The year 1973 was tumultuous for the world, and calamitous for the United States.
In October 1973, Richard Nixon, the beleaguered President of the United States, ordered his Attorney General, Elliot Richardson, to fire Archibald Cox, who was investigating the Watergate affair. Richardson refused and resigned his post rather than fire Cox. Cox was ultimately fired for wanting to subpoena the Watergate Tapes. Eventually the tapes were made public, and Nixon resigned rather than face impeachment for lying to the American public. Continue reading
I’ve read Jim Kenzie’s columns in the Wheels section of the Toronto Star for more years than I can remember. He’s a great read: informed, enthusiastic, and not afraid to have a politically incorrect opinion about the vehicles he reviews.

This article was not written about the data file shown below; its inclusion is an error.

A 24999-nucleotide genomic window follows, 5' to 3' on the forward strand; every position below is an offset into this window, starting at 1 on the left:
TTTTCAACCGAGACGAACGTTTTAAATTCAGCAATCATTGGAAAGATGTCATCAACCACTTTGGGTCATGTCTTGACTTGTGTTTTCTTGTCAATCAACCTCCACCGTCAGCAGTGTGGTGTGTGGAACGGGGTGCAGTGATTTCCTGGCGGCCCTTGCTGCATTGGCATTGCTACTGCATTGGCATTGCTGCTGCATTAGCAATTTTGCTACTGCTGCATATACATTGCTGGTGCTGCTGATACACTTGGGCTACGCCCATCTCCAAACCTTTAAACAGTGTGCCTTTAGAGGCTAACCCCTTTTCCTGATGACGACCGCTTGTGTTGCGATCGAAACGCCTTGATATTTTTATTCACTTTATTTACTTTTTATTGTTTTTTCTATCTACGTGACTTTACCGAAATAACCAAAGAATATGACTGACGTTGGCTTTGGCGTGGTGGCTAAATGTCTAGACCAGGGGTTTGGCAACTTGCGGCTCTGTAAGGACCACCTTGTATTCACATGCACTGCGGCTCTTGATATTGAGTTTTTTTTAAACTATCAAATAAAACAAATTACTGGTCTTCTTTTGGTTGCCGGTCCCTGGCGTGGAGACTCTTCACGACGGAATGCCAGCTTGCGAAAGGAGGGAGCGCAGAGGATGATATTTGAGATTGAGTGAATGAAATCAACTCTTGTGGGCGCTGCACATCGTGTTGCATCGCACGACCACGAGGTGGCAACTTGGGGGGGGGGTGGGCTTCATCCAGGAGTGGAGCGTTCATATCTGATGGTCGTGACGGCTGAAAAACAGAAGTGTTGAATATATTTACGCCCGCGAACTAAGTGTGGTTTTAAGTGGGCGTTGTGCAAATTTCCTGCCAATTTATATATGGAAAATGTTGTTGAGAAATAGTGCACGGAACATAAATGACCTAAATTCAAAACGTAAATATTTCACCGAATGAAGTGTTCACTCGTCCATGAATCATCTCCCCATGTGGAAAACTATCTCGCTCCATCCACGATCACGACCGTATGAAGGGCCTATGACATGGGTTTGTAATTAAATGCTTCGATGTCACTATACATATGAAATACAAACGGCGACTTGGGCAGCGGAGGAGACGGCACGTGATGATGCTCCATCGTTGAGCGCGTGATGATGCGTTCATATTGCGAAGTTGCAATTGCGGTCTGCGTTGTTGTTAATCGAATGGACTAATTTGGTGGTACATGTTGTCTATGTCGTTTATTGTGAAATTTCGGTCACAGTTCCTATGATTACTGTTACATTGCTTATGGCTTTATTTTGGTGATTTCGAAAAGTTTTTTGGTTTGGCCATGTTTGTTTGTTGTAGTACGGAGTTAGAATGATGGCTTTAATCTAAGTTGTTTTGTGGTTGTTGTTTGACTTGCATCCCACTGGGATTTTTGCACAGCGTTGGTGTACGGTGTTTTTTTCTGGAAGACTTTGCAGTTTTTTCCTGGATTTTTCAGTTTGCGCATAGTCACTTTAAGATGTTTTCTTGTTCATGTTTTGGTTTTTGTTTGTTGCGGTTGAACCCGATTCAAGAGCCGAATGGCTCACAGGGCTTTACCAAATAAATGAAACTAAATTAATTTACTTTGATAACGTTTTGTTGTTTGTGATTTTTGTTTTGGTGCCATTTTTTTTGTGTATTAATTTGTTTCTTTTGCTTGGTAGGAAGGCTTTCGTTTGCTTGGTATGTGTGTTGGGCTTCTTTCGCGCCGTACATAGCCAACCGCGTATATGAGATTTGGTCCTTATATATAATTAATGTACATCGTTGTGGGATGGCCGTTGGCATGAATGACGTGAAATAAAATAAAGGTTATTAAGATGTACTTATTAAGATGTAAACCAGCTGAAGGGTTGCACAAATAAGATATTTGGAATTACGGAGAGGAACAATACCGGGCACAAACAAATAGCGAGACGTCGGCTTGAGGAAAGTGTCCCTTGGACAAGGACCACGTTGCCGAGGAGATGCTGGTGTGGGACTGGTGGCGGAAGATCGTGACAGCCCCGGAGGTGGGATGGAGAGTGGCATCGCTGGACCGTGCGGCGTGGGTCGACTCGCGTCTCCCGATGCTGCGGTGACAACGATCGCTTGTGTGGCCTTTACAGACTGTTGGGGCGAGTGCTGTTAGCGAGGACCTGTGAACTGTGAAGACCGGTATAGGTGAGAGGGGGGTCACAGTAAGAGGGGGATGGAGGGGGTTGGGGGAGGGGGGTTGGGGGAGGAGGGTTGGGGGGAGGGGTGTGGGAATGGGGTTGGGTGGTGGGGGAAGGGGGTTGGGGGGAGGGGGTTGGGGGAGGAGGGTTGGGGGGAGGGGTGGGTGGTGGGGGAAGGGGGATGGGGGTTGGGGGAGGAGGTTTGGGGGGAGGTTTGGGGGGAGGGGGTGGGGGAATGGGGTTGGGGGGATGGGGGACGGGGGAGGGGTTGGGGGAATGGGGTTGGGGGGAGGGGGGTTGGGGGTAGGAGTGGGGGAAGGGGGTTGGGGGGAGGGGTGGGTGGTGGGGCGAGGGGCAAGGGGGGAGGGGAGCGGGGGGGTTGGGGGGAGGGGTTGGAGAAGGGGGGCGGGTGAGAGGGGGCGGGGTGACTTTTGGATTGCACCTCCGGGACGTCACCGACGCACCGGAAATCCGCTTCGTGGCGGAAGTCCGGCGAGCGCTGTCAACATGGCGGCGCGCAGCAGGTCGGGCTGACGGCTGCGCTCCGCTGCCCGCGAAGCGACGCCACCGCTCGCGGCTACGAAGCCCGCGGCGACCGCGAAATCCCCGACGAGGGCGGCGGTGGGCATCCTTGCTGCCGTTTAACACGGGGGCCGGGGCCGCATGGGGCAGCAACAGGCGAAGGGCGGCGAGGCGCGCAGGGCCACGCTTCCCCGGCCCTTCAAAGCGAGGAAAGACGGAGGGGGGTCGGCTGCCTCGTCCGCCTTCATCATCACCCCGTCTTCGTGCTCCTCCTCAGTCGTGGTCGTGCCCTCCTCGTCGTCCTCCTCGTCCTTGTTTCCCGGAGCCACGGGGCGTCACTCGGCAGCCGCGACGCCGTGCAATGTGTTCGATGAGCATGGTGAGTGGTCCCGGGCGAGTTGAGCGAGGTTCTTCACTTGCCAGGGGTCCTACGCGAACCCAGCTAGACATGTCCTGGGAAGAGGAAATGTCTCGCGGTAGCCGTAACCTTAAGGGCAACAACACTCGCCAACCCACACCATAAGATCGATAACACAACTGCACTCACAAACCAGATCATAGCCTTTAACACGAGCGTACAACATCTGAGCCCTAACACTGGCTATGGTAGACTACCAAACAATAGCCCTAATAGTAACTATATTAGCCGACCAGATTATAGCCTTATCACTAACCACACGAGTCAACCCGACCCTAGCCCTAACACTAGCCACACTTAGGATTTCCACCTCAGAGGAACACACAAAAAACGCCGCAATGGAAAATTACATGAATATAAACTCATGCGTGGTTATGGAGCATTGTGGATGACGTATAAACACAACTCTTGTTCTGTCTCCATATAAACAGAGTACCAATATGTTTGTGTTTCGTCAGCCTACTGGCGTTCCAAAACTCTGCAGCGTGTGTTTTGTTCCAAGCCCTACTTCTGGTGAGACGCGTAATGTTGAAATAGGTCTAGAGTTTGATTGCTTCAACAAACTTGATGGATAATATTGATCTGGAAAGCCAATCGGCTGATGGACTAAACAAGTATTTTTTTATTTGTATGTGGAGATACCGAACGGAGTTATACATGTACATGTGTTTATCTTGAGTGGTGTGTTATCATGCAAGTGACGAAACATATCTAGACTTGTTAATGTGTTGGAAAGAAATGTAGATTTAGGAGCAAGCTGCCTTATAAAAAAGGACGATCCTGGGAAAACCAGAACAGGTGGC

I have to take exception to his column in the Saturday, March 12th edition of the Toronto Star. In it, Mr. Kenzie goes to considerable lengths to declare electric cars a waste of time and taxpayer money. Let’s take a look at each his arguments. Continue reading
TV ads are bad, research doesn’t work: Ad legend – The Globe and Mail.
Marketing legend Sir John Hegarty is interviewed in the Friday, May 17/2013 edition of Globe and Mail. In a few short paragraphs, he identifies what he feels is right and wrong with today’s marketing.
What strikes me the most about his article is this: “Persuasion is taking a nonbeliever and turning them into a believer. Christ stood on the rock and he talked to the masses. He did not talk to 18- to 25-year-olds with a disposable income of 25 shekels and a preponderance to change. He persuaded – because of what he believed in.” Continue reading